So you have to negotiate when you are anticipating a period of co-ownership during which one person is living in the home. You need to negotiate how those things are going to be shared. Who is going to pay what expenses related to the home? Number one. And then based on that, who will be entitled to realize what benefits associated with those expenses? So, who is getting the tax benefits associated with paying the mortgage interests in the property taxes? Who is getting the ultimate benefit upon sale of the mortgage principal payments, of the reduction in the mortgage balance?

Finally, there’s the challenge of, for the person who is not living in the home and not getting that benefit, and if you’re not doing a sale at the present time, that person is both out of the home but then they’re also not getting their equity out of the home immediately. They’re having to wait to get their money, maybe for a year or two years or five years, whatever you agree upon. And so, are you compensating them for that in any way? 

For some people, because they anticipate that the real estate market will grow in their area, they assess that the spouse who is not living in the home is still staying invested in a good investment, in a real estate investment in this area that’s appreciating, and thus, their money, even though they don’t have access to it now, they’ll have access to it in two years and it will have grown. 

Whereas, if you are not so certain the value of your real estate asset is going to appreciate, then for the spouse who is out of the home, let’s say their money stays completely stagnant and it doesn’t grow over the course of five years, well, that’s definitely a detriment to them. If they had received the money from a third party sale upfront and had the opportunity to invest that money in the stock market or invest it in some other endeavor or invest it in the purchase of another home, then they would have been incurring benefits during this entire time leading up to a sale rather than just having their money sit there stagnant, not having access to it but not really getting to enjoy any benefits from investing it either. 

So, that’s another point of negotiation for the spouses to figure out, is how are we going to compensate the person who is not staying in the home for that, for foregoing the upfront receipt of their share of the equity, and if so, how are we going to do that?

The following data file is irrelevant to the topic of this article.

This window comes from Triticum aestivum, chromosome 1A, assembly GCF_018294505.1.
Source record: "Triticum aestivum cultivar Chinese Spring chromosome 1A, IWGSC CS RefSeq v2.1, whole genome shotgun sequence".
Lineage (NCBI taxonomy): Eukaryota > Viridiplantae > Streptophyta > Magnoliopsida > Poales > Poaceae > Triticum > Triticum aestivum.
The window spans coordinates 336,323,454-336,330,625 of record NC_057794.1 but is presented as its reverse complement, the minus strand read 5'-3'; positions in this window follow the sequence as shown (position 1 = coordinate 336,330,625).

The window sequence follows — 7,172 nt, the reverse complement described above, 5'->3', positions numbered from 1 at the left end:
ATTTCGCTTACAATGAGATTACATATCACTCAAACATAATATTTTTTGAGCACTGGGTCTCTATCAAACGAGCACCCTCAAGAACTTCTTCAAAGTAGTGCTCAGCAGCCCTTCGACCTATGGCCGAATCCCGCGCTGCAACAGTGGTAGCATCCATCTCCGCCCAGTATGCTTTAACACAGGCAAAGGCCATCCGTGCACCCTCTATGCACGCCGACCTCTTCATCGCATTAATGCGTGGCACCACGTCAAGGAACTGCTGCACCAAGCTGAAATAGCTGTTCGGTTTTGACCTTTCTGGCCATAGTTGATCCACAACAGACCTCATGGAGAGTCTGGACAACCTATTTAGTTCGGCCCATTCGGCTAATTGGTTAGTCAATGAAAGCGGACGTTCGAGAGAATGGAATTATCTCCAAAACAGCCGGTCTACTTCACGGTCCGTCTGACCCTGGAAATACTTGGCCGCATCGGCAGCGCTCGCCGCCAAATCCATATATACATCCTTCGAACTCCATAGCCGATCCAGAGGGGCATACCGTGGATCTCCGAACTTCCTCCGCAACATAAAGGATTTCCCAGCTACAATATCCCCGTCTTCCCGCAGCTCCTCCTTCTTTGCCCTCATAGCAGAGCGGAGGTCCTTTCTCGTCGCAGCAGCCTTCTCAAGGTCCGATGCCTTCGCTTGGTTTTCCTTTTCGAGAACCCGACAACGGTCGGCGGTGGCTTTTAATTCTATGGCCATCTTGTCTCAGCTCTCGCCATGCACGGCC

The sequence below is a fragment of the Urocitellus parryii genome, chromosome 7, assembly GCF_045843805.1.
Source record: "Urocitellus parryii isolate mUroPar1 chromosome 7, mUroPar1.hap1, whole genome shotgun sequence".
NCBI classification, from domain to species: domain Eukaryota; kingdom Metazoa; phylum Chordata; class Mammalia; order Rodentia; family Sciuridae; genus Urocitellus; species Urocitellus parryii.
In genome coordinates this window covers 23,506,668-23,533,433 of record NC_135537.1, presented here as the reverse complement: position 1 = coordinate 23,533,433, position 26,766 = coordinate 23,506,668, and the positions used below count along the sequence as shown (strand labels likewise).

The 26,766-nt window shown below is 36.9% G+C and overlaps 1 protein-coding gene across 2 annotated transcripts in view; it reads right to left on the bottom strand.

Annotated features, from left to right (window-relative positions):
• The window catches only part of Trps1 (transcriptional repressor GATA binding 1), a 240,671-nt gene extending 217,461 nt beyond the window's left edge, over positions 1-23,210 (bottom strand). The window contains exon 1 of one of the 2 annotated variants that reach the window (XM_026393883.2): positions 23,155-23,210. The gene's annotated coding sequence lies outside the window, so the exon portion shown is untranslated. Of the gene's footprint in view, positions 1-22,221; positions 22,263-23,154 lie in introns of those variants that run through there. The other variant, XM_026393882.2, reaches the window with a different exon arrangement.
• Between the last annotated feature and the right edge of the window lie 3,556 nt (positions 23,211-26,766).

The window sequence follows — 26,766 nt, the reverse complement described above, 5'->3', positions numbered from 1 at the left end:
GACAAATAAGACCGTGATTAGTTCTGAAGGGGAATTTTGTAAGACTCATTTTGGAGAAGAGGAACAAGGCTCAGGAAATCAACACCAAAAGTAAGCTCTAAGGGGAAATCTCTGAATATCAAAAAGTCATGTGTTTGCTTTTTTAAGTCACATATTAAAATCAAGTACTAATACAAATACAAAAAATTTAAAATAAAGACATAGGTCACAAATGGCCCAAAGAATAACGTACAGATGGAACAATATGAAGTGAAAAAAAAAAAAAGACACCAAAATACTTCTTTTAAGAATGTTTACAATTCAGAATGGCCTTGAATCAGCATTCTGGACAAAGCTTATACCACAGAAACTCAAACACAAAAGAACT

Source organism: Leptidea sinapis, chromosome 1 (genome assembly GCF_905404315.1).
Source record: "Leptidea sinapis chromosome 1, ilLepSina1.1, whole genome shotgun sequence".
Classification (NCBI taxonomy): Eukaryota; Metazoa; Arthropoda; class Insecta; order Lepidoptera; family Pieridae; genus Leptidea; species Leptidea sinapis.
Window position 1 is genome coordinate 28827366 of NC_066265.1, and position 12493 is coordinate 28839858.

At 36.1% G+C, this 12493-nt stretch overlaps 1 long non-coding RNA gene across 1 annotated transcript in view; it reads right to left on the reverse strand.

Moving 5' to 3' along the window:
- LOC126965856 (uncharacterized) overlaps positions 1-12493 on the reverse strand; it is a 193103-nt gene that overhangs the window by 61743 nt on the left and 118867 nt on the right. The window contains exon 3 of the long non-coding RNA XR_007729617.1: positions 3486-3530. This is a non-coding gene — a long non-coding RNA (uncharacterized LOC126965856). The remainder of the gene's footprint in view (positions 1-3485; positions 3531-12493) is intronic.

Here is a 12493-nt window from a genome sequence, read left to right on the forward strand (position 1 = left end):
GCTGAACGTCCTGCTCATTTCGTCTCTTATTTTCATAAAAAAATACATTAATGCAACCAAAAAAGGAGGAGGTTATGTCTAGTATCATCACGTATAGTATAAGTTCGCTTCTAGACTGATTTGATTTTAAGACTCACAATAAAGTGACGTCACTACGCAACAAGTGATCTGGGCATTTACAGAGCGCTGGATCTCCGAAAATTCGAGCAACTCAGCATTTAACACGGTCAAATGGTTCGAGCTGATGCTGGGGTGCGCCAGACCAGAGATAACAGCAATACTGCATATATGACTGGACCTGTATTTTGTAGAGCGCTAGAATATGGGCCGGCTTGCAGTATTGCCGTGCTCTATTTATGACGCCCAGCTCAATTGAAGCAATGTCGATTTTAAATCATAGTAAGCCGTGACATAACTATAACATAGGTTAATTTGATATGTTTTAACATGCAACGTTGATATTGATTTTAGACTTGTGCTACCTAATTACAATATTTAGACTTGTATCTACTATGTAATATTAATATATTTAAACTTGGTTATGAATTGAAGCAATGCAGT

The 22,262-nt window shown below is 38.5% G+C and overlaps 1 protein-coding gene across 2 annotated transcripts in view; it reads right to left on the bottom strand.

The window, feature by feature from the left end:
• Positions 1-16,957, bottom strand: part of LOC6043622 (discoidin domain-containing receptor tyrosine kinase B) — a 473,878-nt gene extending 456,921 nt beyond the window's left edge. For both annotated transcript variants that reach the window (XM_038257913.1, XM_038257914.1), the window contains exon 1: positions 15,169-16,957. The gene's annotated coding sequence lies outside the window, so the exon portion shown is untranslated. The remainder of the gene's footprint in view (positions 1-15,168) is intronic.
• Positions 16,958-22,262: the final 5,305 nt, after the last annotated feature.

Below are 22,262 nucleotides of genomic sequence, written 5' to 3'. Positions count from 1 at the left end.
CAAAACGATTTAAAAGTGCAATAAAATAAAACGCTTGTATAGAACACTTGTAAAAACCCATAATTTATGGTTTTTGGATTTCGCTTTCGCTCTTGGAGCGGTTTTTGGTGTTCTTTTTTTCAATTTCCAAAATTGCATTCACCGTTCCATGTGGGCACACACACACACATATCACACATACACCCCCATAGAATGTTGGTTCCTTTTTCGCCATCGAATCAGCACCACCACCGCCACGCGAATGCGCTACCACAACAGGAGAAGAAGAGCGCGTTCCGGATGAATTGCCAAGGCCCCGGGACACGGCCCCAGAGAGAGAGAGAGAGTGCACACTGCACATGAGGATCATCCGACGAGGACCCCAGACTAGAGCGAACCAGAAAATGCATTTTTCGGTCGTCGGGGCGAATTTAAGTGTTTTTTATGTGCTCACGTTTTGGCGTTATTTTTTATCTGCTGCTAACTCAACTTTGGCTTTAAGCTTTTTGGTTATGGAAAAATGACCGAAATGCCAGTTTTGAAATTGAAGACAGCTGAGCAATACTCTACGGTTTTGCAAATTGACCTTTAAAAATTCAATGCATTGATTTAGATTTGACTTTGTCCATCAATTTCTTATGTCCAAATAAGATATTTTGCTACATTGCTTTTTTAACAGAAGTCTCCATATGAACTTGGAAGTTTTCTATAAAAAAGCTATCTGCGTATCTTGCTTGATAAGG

The decision to co-own for a period of time is not one that is advisable if you and your spouse are absolutely unable to work together in any fashion and if you don’t trust each other around, let’s say with financial matters. There’s certainly more overlap, continued overlap, continued connection that comes with continuing to co-own any kind of asset but certainly a home, and so the complications of the decision to co-own for a period and then sell are more in figuring out the different financial sort of costs and benefits that I just took you through, but also just in having to interface with each other and continue to cooperate around the management of what is often a very valuable, if not your most valuable, asset. 

At the same time, the obvious benefits are that you don’t have to figure out a lot of the complexity and challenges that you do with a buyout. You don’t have to figure out the value of the asset. The market will do that for you. You don’t have to make a decision about how to come up with the equity because you will incur the costs of sale, so there’s not really an argument around those. One spouse doesn’t have to qualify for the debt. And at the same time, you don’t have the same disruption that you have when you’re putting your home on the market right away in the midst of the divorce process. And that’s the right thing to do for many families. It’s not an inherently bad thing at all.

But for people who would like to have a little bit more of consistency of living situation but can’t make the buyout come together, the decision to co-own for some period of time and then sell can be just the right middle ground for them.

Episode 45 Transcript: Moving Out of the Marital Home

Episode 43 Transcript: Marital Home Buyouts